Holiday season is the most exciting time of the year for businesses. It has always driven some of the highest sales of the year. In 2019, online holiday sales in the US alone touched $135.35 billion and the average order value hit $152.95. After an unprecedented 2020, retailers are performing many bold maneuvers for turning the tide around in the new year.
A successful holiday strategy in 2021 requires much more than just an online presence. To compete during one of the strangest seasons post a strangest year yet, brands are trying to create more meaningful connections with consumers, offering hyper-personalized online experiences, and ensuring that holiday shoppers experience nothing short of pure convenience and peace of mind.
In 2020, retailers faced some novel challenges and many unknowns. To begin with, here are a few key things that could not be ignored:
- Customer behaviors significantly changed during the pandemic and expectations now have only burgeoned
- Gen Z and Millennial shoppers who have the maximum purchasing power got focused on sustainability and peace of mind
- The ecommerce industry saw five years of digital transformation in two months courtesy the pandemic. Immersive cutting-edge technology like voice-aided shopping, AI-assisted browsing and machine learning were no longer seen as optional, they became must-haves for facilitating a superior customer experience
Here are ten ways how big data and AI tech are helping businesses accelerate ecommerce sales
1. Hyper-Personalized product recommendations through Machine Learning
Providing people with exactly what they want is the best way to attract new customers and to retain existing ones. So, having intelligent systems to surface products or services that people would be inclined to buy only seems natural. To enable this, data and machine learning are playing big roles. They are helping businesses put the right offers in front of the right customers at the right time.
Research has proven that serving relevant product recommendations can have a sizable impact on sales. As per a study, 45% of customers reveal they are likely to shop on a site that preempts their choices, while 56% are more likely to return to such a site. Smart AI systems are allowing deep dive into buyer preferences and sentiments and helping retailers and e-commerce companies provide their customers with exactly what they might be looking for.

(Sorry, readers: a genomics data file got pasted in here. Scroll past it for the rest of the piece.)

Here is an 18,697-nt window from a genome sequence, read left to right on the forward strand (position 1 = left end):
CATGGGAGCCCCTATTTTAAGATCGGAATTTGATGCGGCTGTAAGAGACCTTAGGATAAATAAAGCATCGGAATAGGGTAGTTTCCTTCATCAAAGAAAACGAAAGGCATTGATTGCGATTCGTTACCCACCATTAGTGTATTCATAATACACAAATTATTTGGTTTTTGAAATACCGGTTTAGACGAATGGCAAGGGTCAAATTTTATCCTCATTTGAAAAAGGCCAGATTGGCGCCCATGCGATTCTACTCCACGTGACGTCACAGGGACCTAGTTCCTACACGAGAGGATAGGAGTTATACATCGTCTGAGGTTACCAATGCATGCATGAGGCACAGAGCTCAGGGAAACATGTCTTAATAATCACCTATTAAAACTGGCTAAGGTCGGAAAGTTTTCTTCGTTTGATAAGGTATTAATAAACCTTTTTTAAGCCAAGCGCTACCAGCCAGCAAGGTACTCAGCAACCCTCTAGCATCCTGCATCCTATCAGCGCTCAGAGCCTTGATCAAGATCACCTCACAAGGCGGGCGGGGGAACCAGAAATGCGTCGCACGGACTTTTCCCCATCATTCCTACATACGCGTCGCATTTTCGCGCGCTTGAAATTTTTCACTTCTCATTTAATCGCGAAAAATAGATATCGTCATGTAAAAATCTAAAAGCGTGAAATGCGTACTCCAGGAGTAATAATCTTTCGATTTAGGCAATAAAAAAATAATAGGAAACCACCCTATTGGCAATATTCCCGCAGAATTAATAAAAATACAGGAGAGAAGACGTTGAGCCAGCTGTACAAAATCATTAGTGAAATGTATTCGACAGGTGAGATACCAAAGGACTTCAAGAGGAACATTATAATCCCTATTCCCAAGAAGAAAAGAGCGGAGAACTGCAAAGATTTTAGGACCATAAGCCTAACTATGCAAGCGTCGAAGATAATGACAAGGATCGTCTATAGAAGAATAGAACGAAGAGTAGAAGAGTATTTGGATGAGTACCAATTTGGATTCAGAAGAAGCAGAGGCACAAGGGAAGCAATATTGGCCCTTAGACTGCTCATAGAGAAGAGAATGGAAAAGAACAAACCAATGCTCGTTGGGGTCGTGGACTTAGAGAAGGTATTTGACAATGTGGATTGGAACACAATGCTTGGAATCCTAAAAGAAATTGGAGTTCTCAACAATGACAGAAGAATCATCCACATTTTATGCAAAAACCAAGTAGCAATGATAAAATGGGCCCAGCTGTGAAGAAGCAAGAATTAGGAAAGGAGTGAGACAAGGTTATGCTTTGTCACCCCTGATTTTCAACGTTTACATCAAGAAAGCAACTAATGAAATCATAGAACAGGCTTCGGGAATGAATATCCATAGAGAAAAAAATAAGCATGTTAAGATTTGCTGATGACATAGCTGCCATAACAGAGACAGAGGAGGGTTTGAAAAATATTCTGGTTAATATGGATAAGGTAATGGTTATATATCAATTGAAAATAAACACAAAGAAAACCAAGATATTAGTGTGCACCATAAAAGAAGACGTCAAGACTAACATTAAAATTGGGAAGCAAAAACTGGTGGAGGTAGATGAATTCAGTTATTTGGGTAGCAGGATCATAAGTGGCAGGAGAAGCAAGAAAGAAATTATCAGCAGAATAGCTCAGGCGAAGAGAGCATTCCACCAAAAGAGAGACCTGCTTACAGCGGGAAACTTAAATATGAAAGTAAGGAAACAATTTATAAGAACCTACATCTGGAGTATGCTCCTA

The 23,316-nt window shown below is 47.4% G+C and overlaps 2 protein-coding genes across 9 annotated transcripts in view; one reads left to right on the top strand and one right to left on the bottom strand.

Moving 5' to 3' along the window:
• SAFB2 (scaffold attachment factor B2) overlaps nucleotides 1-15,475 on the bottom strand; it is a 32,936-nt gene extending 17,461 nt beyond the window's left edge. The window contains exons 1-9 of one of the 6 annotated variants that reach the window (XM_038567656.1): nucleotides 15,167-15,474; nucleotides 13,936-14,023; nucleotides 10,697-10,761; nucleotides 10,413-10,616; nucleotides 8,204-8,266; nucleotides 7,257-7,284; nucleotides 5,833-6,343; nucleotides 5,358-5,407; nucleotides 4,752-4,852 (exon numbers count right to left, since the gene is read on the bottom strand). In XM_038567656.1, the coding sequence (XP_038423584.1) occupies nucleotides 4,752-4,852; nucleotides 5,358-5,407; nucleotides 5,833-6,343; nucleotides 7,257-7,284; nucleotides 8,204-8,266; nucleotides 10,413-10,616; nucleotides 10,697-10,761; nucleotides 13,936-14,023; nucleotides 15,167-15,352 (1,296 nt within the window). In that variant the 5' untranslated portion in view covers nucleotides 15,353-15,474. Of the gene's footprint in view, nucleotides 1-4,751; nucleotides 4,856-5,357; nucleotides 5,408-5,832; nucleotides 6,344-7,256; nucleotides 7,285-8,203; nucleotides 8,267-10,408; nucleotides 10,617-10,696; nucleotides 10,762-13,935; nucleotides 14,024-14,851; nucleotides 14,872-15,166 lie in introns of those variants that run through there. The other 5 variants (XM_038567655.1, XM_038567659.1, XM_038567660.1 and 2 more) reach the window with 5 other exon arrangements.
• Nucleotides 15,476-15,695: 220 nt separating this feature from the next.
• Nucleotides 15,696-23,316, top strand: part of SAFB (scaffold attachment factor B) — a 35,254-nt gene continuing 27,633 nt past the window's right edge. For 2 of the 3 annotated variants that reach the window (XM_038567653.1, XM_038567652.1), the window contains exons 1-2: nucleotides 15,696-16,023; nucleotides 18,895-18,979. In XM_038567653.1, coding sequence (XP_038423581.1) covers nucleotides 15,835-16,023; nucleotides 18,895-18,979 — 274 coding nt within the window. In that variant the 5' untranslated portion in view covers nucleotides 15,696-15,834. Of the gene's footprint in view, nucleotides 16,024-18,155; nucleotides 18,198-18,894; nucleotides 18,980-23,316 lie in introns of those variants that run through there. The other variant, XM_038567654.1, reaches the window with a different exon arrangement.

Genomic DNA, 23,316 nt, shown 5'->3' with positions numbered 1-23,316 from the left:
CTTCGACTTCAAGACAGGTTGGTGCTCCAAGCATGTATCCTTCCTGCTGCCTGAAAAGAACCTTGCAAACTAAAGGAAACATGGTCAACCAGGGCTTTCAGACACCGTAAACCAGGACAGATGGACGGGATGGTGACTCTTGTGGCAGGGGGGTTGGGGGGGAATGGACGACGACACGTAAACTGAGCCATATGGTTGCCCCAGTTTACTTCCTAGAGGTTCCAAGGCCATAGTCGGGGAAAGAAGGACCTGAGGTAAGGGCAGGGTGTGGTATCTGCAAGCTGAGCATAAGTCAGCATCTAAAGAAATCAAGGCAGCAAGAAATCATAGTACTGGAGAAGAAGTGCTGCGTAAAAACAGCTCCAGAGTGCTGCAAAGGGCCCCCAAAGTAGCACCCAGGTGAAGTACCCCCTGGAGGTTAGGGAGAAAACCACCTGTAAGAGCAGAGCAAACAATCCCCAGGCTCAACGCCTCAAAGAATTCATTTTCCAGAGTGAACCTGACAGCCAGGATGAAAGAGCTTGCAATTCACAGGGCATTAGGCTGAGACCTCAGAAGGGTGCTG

2. Enabling intelligent search leveraging NLP
The whole point of effective search is to understand user intent correctly and deliver exactly what the customer wants. More and more companies are using modern customer-centric search powered by AI which enables it to think like humans. It deploys advanced image and video recognition and natural language processing tools to constantly improve and contextualize the results for customers which eventually helps companies in closing the leads more rigorously.
3. One-to-one marketing using advanced analytics
With one-to-one marketing, retailers are taking a more targeted approach in delivering a personalized experience than they would with giving personalized product recommendations or intelligent search engines. Data like page views and clickstream behavior forms the foundation of one-to-one marketing. As this data is harvested and processed, commonalities emerge that correspond with broad customer segments. As this data is further refined, a clearer picture emerges of an individual’s preferences and 360° profile, which is informing real-time action on the end of the retailer.
4. Optimized pricing using big data
There are numerous variables that impact a consumer’s decision to purchase something: product seasonality, availability, size, color, etc. But many studies zero down on price being the number one factor in determining whether the customer will buy the product.
Pricing is a domain that has traditionally been handled by an analyst after diving deep into reams of data. But big data and machine learning-based methods today are helping retailers accelerate the analysis and create an optimized price, often several times in a single day. This helps keep the price just right so as not to turn off potential buyers or even cannibalize other products, but also high enough to ensure a sweet profit.
5. Product demand forecasting and inventory planning
In the initial months of the pandemic, many retailers had their inventory of crucial items like face coverings and hand sanitizers exhausted prematurely. In certain product categories, the supply chains could not recover soon enough, and some have not even recovered yet. Nobody could foretell the onslaught of the coronavirus and its impending shadow on retailers, but the disastrous episode that followed sheds urgent light on the need for better inventory optimization and planning in the consumer goods supply chain.